Waxwing family (Bombycillidae)
Small, 5 ¼” long. Sleek crest on head. Overall gray brown plumage, black face mask edged with white, pale yellow belly feathers, variable numbers of red waxlike droplets on tips of secondary wing feathers.
Nests in dense juniper thickets or in other trees or shrubs. Feeds on a large variety of wild fruits and berries. Nests later in the summer than other birds, probably because of its reliance on summer-ripening fruits. Eggs are pale with dark marks. Clutch size – 4 eggs.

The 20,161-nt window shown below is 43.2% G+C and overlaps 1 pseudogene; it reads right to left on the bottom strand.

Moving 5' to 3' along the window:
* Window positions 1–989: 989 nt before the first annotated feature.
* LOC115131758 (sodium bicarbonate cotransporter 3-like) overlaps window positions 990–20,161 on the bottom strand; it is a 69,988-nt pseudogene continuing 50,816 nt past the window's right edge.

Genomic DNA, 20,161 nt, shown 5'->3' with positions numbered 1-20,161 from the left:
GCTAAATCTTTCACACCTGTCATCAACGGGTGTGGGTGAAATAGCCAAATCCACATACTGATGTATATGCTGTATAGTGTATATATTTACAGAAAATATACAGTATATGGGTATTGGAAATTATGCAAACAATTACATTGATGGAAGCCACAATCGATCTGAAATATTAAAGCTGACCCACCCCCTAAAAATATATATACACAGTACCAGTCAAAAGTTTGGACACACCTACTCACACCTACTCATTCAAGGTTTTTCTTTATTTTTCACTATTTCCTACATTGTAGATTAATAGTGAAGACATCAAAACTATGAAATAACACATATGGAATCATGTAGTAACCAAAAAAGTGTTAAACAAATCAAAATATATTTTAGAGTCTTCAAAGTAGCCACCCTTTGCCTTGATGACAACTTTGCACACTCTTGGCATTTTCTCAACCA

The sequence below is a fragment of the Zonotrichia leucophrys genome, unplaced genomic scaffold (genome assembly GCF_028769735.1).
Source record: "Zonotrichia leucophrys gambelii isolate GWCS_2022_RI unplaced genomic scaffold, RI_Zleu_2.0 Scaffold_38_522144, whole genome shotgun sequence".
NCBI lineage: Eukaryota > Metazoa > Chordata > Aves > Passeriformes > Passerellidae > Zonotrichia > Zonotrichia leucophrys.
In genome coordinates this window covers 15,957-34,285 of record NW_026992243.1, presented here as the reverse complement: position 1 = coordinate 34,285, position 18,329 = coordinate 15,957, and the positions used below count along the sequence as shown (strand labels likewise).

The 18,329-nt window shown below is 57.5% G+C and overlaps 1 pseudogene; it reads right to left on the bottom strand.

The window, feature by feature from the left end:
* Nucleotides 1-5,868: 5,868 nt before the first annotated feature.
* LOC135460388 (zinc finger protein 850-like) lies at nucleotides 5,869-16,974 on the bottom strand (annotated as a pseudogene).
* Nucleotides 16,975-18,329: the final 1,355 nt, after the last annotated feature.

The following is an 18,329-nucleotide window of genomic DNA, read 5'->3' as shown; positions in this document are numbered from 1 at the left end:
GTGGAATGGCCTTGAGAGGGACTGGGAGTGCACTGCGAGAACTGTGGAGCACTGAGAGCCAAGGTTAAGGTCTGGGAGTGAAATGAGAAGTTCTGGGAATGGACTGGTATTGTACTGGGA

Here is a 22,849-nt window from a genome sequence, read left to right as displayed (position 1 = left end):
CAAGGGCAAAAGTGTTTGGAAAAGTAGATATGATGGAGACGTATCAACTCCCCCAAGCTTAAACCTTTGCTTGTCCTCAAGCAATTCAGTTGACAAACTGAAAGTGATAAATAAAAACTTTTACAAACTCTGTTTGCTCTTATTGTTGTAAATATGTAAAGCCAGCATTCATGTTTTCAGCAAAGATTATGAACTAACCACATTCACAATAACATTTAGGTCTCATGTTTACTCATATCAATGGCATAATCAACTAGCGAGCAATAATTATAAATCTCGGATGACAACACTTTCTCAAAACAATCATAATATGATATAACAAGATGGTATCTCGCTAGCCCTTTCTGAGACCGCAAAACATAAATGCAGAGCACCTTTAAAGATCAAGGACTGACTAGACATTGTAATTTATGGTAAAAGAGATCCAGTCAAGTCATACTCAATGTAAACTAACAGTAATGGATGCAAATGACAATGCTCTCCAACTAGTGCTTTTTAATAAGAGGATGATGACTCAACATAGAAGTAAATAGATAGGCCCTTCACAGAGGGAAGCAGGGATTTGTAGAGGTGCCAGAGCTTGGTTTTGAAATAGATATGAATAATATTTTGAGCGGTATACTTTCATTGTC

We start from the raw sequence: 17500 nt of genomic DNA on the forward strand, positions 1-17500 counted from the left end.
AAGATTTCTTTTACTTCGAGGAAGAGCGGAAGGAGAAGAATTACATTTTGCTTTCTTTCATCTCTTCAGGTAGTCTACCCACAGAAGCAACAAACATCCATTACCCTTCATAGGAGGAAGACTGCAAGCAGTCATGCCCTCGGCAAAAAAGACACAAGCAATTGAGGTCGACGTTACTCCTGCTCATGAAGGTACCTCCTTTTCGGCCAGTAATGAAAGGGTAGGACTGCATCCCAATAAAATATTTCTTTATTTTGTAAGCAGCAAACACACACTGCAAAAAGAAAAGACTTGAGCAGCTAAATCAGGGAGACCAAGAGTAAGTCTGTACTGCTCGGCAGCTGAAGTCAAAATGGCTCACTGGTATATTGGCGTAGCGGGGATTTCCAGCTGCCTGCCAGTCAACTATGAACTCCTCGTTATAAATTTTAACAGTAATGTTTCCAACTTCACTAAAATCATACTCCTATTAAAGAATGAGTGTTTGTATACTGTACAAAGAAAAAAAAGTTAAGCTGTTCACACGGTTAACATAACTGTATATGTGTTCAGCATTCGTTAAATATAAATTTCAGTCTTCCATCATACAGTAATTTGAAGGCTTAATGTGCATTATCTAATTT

Call is a series of buzzy or trilled high-pitched notes. Often heard calling in flocks.
Bombycilla: bombyx, Greek or Latin for “silk”; cilla, Modern Latin for “tail”; cedrorum, Latin for “of the cedars”. “Waxwing” for the bright red coloring of the bare shafts of the tips of their wing feathers, looks like sealing wax.
In the Nature Park:
Year-round resident. Cedar Waxwings usually occur in large foraging flocks.